JPMorgan has declined to include India in a widely watched bond index until at least next year after investors raised concerns about the domestic market’s ability to handle the large volume of expected capital inflows.
India’s rupee-denominated bonds have been “watched positively” for a year, leading some analysts and investors to expect a decision to add the bonds to the GBI-EM Global Diversified Index this month, with inclusion in 2023 target.
The inclusion would have put a large chunk of India’s 1 trillion rupee-denominated bond market at risk.
According to a person familiar with the matter, JPMorgan’s decision not to issue the bonds was due to investor concerns about India’s market infrastructure.
Gloria Kim, head of index research at JPMorgan, said the Indian market has made “considerable strides in facilitating access for foreign portfolio investors. . .[We]will continue to work with regulators and market participants and gather feedback on sufficient resolutions to the remaining hurdles.”
The bank opened consultations with fund managers earlier this year, which manage about 85 percent of the $240 billion in assets that track the benchmark.
Managers expressed “overwhelming” concerns about India’s lengthy investor registration process and its market providers’ ability to handle the volume of trade clearing, settlement and custody that would follow post-inclusion, said the person familiar with the process. The person added that India is likely to remain on “index watch” for another six to nine months – without the positive outlook of its previous status.
A strategist at a Western investment bank in Asia said foreign investors are concerned about India’s ability to clear and settle, particularly in relation to trade matching, which ensures buy and sell orders from both parties are lined up in a transaction.
Important parts of this process are still handled manually in India, such as: B. Matching the timestamp to the minute and the size of a trade to two decimal places, with discrepancies resulting in the automatic cancellation of a transaction.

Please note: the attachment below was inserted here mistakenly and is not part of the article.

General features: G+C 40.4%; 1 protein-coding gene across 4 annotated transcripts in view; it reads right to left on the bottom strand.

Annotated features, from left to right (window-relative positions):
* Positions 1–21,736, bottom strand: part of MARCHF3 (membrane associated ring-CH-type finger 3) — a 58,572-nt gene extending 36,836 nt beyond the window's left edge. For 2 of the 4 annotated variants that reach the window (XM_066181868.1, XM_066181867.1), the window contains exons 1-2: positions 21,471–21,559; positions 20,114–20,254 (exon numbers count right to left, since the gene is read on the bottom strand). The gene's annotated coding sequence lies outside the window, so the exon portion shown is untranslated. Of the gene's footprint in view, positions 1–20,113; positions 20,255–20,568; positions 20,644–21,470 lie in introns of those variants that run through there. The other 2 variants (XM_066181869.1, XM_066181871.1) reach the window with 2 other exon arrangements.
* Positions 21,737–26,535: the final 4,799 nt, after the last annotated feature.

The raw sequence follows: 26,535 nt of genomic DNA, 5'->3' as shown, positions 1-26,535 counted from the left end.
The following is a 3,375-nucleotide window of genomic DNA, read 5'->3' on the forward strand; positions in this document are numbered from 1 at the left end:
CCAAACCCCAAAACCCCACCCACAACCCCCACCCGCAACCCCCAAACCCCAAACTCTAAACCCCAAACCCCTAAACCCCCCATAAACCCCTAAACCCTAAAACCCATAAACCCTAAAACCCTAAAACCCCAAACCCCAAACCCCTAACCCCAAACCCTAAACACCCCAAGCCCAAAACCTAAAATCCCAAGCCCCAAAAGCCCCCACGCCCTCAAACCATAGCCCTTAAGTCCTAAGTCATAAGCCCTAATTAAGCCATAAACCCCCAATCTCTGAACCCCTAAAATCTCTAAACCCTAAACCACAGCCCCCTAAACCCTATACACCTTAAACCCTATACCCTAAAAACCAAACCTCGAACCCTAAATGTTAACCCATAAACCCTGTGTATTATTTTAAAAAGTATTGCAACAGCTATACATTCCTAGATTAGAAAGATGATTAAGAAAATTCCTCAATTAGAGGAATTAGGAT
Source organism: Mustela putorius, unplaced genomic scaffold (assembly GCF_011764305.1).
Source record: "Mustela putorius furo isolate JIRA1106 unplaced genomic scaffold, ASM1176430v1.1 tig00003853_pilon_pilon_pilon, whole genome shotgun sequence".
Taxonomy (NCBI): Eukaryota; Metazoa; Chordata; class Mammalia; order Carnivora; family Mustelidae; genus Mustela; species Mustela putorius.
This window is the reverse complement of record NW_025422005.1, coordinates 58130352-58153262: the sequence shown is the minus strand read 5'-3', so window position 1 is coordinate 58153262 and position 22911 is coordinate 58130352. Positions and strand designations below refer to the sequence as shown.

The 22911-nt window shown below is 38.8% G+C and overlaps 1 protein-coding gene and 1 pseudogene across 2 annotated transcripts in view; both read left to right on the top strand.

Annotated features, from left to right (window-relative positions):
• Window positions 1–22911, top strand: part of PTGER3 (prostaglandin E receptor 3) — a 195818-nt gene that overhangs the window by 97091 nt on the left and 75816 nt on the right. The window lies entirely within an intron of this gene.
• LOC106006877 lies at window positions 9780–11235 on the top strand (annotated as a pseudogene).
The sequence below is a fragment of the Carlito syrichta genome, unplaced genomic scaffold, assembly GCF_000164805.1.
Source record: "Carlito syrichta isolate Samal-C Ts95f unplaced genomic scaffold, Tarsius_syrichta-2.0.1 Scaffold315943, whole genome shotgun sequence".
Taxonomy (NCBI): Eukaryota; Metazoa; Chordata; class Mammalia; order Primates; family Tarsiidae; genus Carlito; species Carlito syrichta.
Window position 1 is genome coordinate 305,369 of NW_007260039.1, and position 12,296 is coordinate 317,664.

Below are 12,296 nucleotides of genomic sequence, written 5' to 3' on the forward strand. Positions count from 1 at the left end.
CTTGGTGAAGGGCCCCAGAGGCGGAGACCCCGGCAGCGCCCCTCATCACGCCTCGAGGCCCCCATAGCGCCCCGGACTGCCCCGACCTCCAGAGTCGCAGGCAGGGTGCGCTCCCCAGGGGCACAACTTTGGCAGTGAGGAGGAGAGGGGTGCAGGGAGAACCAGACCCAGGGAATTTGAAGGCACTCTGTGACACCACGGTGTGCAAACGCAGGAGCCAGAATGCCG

Another major challenge was where and how bonds would be traded, whether outside India’s borders on a platform like Euroclear, which is familiar to global financial institutions, or in India, where investors would have to go through onerous registration procedures.
A capital gains tax exemption for foreign investors, which would have paved the way for easier processing at Euroclear, had been expected by analysts ahead of this year’s tax announcements in February, but failed to materialise.
“With operational issues, it’s always a work in progress,” says the strategist. “It’s an emerging market. . . They don’t trade US Treasuries.”
A decision to add Indian debt to one of JPMorgan’s flagship indices would mark a turning point in global investor exposure to the world’s fifth-largest economy and the result of years of discussions between the Indian government, index providers and investors.
Indian authorities have long been wary of opening the country’s financial markets to foreign hot cash flows, which can quickly change direction. The government’s ability to borrow in local currency in local markets, rather than risk borrowing from foreign investors in foreign currency, has been a valued bulwark against volatility in global markets.
But analysts say the government has been persuaded money compared to indices is likely to be “stickier”.
https://www.ft.com/content/fe962737-971d-4f75-8d43-0e35d026d0af JPMorgan declines to include India in the widely watched bond index